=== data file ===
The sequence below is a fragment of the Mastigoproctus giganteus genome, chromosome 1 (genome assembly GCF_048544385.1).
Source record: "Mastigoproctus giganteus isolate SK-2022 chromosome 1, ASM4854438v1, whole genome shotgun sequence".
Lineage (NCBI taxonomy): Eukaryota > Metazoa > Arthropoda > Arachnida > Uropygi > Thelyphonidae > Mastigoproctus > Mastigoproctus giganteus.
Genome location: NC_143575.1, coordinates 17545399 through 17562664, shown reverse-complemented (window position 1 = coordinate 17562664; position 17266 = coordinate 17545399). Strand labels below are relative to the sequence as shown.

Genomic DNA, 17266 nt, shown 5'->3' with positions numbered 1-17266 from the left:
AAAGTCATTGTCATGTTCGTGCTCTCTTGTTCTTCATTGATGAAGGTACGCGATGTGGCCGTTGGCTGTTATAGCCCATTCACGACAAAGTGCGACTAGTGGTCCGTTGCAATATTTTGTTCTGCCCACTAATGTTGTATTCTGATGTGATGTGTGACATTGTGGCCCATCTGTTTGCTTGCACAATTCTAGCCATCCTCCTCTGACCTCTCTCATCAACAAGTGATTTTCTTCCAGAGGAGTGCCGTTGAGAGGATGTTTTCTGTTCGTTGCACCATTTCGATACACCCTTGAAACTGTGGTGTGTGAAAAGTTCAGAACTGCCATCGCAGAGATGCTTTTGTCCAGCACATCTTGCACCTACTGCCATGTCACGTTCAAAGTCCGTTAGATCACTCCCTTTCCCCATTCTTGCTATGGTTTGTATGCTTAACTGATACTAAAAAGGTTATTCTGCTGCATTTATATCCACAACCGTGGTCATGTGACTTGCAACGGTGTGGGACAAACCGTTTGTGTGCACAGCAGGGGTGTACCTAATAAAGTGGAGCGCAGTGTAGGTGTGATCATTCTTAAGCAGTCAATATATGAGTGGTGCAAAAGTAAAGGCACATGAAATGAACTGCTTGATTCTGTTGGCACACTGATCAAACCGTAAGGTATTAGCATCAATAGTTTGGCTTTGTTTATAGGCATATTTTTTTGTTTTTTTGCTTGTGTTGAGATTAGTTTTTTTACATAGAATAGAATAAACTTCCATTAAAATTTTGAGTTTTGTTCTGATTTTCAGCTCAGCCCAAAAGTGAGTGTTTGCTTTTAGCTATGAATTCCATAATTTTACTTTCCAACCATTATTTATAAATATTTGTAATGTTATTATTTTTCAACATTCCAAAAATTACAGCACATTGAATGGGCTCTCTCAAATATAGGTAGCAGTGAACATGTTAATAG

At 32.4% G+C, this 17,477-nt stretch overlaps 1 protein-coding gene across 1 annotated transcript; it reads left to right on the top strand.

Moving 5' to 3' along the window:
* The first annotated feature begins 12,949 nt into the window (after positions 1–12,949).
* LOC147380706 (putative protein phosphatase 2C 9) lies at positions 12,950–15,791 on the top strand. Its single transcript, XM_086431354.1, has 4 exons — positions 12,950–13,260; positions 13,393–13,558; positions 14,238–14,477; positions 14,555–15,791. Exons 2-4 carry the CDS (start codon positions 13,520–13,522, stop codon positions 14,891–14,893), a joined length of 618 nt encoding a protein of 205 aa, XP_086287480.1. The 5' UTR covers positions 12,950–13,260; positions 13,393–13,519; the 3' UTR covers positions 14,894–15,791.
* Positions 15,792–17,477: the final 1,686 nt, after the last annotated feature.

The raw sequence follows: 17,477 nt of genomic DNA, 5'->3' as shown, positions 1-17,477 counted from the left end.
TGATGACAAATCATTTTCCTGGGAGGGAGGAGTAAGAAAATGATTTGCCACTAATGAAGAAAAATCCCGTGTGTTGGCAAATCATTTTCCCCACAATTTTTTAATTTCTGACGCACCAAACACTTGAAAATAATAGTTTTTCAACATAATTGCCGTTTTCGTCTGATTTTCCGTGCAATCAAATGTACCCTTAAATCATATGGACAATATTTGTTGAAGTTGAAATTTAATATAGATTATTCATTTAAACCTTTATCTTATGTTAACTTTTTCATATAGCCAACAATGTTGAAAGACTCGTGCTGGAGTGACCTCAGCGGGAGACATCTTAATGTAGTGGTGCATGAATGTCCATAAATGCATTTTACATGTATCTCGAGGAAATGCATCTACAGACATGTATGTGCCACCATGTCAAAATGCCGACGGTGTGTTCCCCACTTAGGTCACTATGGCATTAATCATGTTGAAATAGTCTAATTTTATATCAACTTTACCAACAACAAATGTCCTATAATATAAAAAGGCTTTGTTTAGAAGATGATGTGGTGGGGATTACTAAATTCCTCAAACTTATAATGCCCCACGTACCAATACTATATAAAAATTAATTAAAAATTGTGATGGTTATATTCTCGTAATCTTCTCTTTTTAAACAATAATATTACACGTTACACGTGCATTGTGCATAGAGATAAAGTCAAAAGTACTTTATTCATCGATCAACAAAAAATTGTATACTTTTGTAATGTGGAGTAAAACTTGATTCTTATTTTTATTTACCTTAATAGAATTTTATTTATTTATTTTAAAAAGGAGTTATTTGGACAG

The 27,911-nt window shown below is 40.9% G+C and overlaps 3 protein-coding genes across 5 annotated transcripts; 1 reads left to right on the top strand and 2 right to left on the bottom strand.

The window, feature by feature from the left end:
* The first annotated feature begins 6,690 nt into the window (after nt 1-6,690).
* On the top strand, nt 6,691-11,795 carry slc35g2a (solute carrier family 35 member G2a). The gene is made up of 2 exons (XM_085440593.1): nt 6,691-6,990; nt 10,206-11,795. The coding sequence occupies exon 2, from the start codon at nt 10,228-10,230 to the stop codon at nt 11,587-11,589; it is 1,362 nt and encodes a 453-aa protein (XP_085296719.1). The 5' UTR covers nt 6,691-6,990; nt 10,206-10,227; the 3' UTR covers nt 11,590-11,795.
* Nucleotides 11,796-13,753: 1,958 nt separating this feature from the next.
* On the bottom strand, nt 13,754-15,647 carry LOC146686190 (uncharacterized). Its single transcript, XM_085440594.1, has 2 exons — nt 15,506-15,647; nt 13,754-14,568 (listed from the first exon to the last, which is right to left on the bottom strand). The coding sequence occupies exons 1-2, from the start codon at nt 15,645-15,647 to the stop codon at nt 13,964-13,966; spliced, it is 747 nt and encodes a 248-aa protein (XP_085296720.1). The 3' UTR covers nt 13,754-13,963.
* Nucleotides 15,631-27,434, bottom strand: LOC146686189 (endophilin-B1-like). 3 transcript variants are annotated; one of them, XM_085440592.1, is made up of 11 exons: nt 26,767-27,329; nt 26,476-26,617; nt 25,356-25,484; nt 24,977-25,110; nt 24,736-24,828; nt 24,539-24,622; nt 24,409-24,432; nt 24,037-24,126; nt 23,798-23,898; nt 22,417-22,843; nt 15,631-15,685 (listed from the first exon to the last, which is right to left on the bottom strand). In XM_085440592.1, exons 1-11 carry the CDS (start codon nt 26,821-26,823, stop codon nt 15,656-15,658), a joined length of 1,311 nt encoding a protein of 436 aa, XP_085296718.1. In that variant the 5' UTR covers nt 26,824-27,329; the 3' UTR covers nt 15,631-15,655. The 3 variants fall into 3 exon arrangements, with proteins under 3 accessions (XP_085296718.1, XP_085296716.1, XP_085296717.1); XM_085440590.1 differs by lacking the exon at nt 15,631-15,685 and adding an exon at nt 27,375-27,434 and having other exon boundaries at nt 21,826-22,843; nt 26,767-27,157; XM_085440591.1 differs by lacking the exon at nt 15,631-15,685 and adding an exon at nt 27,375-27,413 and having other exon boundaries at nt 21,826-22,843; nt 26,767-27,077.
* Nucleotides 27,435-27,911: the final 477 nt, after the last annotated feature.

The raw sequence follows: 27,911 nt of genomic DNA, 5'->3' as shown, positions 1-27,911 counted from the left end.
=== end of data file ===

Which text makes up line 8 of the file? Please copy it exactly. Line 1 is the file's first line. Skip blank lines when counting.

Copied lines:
Moving 5' to 3' along the window: